Israel and Palestinian Authority 'in secret talks to exploit Gaza gas reserves'
According to the reports, the discussions were held with the approval of Israeli Prime Minister Benjamin Netanyahu and Defence Minister Yoav Gallant and are part of political and security talks between the two sides following recent summits in Jordan's Aqaba and Egypt's Sharm el-Sheikh.
The Israeli government held internal talks last year on developing the gas field off the coast of Gaza. Talks were renewed more recently following US mediation.
Israel has said the Palestinian Authority is unable to develop the gas field alone as legally only states are able to. Palestine is not yet recognised as a state in much of the international community.
A proposed solution would be for Egypt to sponsor the project. Israel, according to Channel 13, has already approached senior Egyptian officials with the proposal.
Last year an agreement between Israel, the Palestine Authority and Egypt to revive gas exploration at the fields off the coast of Gaza petered out following discussions between the parties.
That previous plan would have seen an Egyptian company facilitate natural gas production in the offshore fields using Israeli infrastructure. The PA, represented by the sovereign wealth vehicle Palestine Investment Fund (PIF), would reap 27.5 percent of profits.
The PIF’s partner, the Palestinian-owned Consolidated Contractors Company (CCC), would get another 27.5 percent. The remaining 45 percent was earmarked for the Egyptian Natural Gas Holding Company (EGAS), which would operate the project.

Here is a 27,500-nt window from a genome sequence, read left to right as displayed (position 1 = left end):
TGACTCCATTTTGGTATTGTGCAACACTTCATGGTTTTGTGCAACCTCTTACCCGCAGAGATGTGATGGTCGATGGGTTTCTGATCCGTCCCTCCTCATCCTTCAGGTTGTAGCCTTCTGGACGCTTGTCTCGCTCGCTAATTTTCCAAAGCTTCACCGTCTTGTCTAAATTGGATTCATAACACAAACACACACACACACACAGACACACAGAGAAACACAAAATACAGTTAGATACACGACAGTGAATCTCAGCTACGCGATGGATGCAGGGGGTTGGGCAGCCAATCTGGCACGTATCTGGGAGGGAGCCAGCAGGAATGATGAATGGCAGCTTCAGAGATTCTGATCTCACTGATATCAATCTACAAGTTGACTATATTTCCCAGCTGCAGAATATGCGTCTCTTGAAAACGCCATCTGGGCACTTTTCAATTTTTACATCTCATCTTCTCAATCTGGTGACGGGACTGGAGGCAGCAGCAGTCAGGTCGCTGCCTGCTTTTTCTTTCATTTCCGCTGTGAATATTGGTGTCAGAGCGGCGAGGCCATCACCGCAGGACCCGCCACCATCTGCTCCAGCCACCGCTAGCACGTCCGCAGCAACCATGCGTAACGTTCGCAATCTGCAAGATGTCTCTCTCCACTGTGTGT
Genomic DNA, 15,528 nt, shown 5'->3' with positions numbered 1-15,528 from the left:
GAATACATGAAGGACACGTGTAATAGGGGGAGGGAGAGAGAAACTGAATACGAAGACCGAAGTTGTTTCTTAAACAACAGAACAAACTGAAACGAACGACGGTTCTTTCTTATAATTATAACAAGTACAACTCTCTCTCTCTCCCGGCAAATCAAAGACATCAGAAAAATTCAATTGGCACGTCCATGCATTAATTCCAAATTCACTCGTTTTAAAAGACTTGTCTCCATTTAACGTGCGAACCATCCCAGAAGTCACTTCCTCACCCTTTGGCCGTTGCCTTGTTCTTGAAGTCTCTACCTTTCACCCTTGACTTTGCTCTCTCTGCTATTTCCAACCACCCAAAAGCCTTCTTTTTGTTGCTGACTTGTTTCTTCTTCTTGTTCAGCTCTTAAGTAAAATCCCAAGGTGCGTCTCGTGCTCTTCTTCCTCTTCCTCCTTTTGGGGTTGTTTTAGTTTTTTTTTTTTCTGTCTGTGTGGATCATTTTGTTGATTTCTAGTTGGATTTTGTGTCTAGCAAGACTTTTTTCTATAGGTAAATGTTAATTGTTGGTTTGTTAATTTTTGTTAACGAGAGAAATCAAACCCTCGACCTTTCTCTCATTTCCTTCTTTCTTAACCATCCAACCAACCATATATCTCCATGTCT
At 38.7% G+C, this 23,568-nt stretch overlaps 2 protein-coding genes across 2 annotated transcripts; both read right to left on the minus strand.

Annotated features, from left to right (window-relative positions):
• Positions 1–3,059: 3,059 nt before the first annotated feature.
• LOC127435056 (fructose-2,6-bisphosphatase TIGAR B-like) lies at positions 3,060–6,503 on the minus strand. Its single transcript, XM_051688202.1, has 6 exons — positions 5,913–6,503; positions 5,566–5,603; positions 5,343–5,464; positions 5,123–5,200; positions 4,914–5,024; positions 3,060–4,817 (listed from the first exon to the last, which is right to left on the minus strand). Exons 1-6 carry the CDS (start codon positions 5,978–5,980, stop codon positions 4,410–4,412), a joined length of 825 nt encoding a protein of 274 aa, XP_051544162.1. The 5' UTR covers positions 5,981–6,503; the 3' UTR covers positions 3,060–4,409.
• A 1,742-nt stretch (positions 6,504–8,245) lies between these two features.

It is expected that the plan reportedly currently under consultation would resemble the one discussed last year.
Israeli objections and obstacles
The Gaza gas fields were first discovered in 1999 in Palestinian territorial waters.
The first discovery, located about 36km off the coast, was called Gaza Marine 1 and contains an estimated 33 billion cubic metres of natural gas. The second field, located on the sea frontier area between the Gaza Strip and Israel, was called Gaza Marine 2 and contains an additional three billion cubic meters.
The fields have long been seen as a major stepping stone towards Palestinian energy independence, but they remained untapped mainly due to Israeli objections and obstacles.
In November 1999, a 25-year contract for gas exploration and development of gas fields was signed between the British Gas Group (BG Group), the CCC and the PIF.
BG Group withdrew from the project in 2016 and handed it over to Shell, which in 2018 also withdrew from the agreement due to various disputes.
The PA is projected to gain an annual income of between $700m-$800m if the gas fields are fully operational - equivalent to $7bn-8bn within 10 years.
This article is available in French on Middle East Eye French edition.